5 ways to keep children happy in public places

Parenting is hard enough without all the stares from people you get when your child decides to have a tantrum in the grocery aisle.

5 ways to keep children happy in public places

Parenting is hard enough without all the stares from people you get when your child decides to have a tantrum in the grocery aisle.
  • Parents have an enormous amount of responsibility on their shoulders in providing for and nurturing their children. Children need to learn how to behave when out in public and this takes practice.

  • The natural response for a child in a new situation or environment is to want to explore every inch of it. So, when parents buckle them into a shopping cart or restaurant booster chair, things can go downhill very fast.

  • Here are five tips to help parents keep their children happy in public places and how to utilize a parent's most important accessory: the diaper bag.

  • 1. When in Doubt, Walk it Out

  • Have a designated walker.

  • When you sit down at a restaurant, the last thing you should do is buckle your toddler in her seat for the long wait. Have the designated walker take the child and show her around the restaurant. Take her into the bathroom and wash her hands to get ready to eat. Show her some of the décor, the atmosphere, etc.

  • One of the worst things you can do for a child's sensory system is take her into a new place and strap her down without showing her around first. Imagine how that would feel to a little person: it would drive her curiosity crazy or even scare her.

  • Most restaurants have a nice restroom and have scenery to look at; show her what this place is all about and use this time to tell her, "In a few minutes, we get to sit down and eat."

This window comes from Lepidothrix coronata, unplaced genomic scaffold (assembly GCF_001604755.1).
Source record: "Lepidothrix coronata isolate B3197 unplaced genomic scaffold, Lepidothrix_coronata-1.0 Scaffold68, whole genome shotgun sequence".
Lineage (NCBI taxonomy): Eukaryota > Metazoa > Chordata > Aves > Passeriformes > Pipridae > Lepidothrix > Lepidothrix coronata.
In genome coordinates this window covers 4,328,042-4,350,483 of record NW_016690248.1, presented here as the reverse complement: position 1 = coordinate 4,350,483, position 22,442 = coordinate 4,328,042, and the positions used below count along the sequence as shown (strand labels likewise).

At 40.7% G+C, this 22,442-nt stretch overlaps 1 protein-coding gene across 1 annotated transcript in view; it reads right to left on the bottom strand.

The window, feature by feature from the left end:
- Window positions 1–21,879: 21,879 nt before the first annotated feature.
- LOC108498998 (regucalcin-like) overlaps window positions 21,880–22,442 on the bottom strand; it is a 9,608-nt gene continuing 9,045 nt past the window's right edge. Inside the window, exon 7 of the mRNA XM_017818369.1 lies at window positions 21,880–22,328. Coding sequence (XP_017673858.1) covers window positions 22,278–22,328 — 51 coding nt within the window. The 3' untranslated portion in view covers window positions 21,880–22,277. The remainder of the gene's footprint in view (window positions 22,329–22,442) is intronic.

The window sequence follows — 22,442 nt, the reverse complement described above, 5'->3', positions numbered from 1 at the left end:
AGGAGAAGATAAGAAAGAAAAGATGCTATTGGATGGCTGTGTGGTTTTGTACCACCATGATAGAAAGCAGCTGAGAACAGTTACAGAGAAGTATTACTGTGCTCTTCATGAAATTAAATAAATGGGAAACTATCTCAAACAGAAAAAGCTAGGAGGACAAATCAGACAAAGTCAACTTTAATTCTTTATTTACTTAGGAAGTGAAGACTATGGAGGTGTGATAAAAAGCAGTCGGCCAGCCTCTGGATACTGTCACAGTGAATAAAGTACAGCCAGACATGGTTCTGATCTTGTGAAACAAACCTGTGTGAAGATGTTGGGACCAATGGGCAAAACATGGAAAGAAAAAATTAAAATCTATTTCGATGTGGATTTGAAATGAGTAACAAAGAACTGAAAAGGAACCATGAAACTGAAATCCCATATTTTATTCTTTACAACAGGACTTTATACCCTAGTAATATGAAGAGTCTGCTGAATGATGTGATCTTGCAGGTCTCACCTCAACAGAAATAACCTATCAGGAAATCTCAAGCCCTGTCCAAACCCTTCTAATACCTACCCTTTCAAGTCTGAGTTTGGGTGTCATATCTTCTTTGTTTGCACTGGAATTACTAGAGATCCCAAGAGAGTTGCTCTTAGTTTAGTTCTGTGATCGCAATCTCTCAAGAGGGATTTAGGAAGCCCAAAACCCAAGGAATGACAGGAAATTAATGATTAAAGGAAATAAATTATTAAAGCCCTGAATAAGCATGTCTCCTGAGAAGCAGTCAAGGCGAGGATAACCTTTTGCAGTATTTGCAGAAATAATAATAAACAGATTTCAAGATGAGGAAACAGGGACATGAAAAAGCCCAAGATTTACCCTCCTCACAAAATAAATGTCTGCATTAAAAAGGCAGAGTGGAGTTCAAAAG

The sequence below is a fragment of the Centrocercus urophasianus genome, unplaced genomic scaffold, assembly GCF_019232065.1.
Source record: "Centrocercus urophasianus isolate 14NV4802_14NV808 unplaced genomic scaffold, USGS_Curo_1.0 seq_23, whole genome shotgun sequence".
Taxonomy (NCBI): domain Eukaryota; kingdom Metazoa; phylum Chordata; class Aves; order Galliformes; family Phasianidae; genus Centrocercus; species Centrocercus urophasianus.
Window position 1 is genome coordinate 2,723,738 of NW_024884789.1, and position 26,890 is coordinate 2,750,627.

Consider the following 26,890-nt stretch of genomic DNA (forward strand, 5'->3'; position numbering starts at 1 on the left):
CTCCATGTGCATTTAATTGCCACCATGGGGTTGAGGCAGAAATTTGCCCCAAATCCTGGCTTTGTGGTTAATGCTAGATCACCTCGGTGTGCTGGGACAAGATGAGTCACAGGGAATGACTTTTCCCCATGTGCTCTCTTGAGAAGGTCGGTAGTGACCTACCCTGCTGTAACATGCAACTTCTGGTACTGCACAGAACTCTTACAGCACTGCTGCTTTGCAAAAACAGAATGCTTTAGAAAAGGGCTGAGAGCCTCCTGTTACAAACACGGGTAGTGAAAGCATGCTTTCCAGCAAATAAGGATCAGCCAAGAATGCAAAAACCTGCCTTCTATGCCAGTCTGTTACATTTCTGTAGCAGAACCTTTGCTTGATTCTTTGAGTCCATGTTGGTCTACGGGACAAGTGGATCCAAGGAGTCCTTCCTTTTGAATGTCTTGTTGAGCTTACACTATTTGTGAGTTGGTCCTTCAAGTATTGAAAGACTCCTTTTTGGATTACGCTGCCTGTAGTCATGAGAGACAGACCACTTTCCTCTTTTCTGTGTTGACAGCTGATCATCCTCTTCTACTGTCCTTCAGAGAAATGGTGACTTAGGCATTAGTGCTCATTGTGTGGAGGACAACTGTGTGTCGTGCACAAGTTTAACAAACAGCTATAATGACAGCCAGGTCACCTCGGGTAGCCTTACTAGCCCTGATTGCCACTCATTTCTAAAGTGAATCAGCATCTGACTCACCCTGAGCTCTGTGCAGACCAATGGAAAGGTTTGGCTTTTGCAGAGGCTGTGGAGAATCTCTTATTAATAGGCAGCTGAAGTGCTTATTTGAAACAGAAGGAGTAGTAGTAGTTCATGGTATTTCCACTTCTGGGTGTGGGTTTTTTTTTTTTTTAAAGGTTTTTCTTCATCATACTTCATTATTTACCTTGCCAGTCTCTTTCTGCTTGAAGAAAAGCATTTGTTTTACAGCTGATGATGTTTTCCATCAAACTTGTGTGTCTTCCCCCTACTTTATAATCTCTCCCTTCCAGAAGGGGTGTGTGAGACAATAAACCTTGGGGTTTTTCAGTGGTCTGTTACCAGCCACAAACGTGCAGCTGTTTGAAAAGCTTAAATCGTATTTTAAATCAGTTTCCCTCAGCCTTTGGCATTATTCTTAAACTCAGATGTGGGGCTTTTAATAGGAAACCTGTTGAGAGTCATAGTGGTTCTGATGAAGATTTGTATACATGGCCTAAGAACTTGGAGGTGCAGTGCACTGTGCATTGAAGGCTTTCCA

• 2. It's Not a Diaper Bag

  • If you think that you and your children can get by in a restaurant with only a few diapers and a package of wipes to entertain them, you should be awarded the medal for "Most Optimistic."

  • Don't rely on the restaurant to take care of business. We all know that the 3 crayons end up on the floor and the cardboard container they came in gets eaten. Don't think of it as a diaper bag, think of it as a Child Survival Kit (CSK).

  • Start thinking like a travel-by-umbrella nanny; as my sister Tiffany says, "You need a carpet bag full of tricks." Parents need to pack their Child Survival Kits with all the essentials their child may need: a sippy cup, a snack, diapers, wipes, chapstick, tissues, several means of entertainment, and never forget the headache medicine.

  • 3. Be a Live Wire

  • Never underestimate the power of the new in the curious eyes of a child.

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  • Craft pipe cleaner is quiet and can be molded into anything on the fly for a little distraction while waiting at a restaurant. Wind the pipe cleaner around a butter knife to make it into a spiral. Or take 2-3 different colors of pipe cleaner and twist them to make a bracelet.

  • Your facial expressions and tone will be the key: convince your toddler that craft pipe cleaner, or whatever you have on hand, is the answer to life's questions and the means of deliverance from boredom while trapped in a restaurant bucket seat.

  • 4. Press On!

  • Another thing to include in your CSK is stickers – by the hundreds. Also include several plastic spoons in your CSK and put a different animal sticker on the back of the spoon and voila! You have a miniature puppet show at the restaurant table.

  • Magnet books are also a CSK essential. Many of them have adorable themes including: trains, planes, ballerinas and pirates. These are great toys to have in a restaurant but also at church or on an airplane because they are quiet, and the magnets stick easily and don't fall onto the floor.

  • 5. Don't be a Sucker

  • If there's one thing being a mother has taught me, it is the gospel truth that a toddler cannot wail and suck on a sucker at the same time. Make sure you have an entire bag of suckers in your CSK. I know for a fact that no child will turn down a sucker ever.

Alicia is a mother to four children, including identical twin boys. She is also a former high school English teacher. She writes about family and home on her blog. She enjoys the funny things her children do and say and is the author of Motherhood or The Widening Gap Between Showers (available on Amazon).


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